npm run client:preview

Universal dev mode

npm run universal:dev

Visit http://localhost:8080/ from your browser of choice. Both server and client will be rebuilt on change. Again no hot module reload.

Universal build (production)

npm run universal:build

copy package.json and build folder to your production server

install only production dependencies and run server

npm install --production

node ./build/server.js

Removing server rendering related stuff

If you are not using server rendering first run:

node remove-universal.js

then you have to manually remove unused code from source/js/config/store.js which is marked with:

// Remove if you are not using server rendering.

Remove unused tasks

You should remove unused tasks from package.json and unused params from source/js/config/store.js too. Client app is going to work without this but it is better to remove them as they just create noise.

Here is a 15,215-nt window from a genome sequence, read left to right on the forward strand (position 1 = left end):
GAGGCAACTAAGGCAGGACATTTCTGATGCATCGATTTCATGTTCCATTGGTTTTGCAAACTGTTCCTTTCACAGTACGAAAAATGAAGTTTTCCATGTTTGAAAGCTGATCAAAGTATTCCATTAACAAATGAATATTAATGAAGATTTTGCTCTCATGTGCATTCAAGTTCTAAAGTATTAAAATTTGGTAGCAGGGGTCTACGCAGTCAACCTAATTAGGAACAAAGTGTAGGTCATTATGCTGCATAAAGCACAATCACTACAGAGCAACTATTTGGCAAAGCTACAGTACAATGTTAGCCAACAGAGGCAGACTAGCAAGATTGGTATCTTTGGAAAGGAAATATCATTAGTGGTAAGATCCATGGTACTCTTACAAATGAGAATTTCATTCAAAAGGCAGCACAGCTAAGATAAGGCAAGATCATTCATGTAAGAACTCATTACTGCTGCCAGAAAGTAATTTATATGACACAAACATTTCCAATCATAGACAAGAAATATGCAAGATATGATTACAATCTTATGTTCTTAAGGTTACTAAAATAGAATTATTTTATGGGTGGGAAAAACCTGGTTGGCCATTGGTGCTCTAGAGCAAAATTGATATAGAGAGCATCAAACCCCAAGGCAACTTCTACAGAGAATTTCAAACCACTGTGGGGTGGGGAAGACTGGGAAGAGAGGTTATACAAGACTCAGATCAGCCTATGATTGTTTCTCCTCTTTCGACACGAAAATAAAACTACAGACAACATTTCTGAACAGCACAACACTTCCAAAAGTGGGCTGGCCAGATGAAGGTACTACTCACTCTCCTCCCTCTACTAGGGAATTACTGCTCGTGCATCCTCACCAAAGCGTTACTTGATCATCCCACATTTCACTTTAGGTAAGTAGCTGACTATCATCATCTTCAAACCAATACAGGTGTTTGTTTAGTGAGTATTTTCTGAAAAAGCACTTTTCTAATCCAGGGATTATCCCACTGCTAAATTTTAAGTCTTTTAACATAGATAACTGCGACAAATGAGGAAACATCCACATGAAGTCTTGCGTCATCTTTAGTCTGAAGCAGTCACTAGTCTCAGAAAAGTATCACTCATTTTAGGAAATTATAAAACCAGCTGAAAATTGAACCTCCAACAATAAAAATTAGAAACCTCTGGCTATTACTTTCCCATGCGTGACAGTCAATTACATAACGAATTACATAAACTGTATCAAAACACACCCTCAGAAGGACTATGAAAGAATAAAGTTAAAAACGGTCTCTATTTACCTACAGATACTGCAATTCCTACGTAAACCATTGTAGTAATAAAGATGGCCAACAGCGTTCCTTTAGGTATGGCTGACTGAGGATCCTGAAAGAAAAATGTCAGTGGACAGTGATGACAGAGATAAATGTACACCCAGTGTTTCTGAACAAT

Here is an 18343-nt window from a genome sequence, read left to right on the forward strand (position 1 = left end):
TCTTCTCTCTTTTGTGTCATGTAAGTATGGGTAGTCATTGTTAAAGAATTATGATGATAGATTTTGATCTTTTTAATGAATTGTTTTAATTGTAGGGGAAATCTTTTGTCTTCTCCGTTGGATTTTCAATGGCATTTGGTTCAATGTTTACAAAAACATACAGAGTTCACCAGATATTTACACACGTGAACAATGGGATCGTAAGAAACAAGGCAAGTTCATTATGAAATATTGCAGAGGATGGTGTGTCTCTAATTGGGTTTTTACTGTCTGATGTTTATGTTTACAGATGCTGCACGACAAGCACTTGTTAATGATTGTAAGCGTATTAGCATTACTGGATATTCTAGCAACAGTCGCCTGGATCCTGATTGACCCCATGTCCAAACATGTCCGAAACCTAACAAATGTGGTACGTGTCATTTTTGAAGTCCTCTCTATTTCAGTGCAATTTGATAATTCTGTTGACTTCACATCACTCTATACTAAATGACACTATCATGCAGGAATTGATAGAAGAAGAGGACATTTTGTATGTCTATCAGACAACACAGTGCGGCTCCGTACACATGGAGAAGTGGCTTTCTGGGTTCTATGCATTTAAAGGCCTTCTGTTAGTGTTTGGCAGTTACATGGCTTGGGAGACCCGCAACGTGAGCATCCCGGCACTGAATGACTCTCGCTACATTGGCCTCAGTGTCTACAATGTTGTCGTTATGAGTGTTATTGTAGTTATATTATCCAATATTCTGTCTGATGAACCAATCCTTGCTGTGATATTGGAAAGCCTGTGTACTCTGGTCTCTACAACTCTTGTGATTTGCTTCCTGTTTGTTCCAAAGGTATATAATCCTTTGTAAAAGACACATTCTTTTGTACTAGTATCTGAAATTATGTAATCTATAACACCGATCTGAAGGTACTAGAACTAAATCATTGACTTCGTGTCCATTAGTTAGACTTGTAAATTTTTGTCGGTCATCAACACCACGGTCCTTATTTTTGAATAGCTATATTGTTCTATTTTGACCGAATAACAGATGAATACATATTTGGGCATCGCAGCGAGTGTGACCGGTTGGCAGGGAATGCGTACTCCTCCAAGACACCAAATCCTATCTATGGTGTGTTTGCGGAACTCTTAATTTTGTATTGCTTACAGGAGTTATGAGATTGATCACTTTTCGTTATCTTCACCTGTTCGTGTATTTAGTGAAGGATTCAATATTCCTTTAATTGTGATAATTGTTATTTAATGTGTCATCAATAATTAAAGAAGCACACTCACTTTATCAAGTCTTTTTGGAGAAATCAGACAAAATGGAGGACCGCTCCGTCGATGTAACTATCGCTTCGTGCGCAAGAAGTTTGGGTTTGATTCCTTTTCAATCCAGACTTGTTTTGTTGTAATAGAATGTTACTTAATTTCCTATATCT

If anyone is willing to automate this, help will be greatly appreciated.

Browser support

Modern browsers and IE10+.

Known issues

These are known bugs that affect development mode only.

  • In some versions of Safari cheap-eval-source-map results in "Can't find variable: SockJS". To solve it change webpack.config.js:

    // from
    devtool: IS_PRODUCTION ? false : 'cheap-eval-source-map',
    // to
    devtool: IS_PRODUCTION ? false : 'source-map',
  • Hot module reload is not working in IE 10. To test the app in development mode you'll need to change inline to false in webpack/dev-server.js

      inline: false, // Change to false for IE10 dev mode

Linting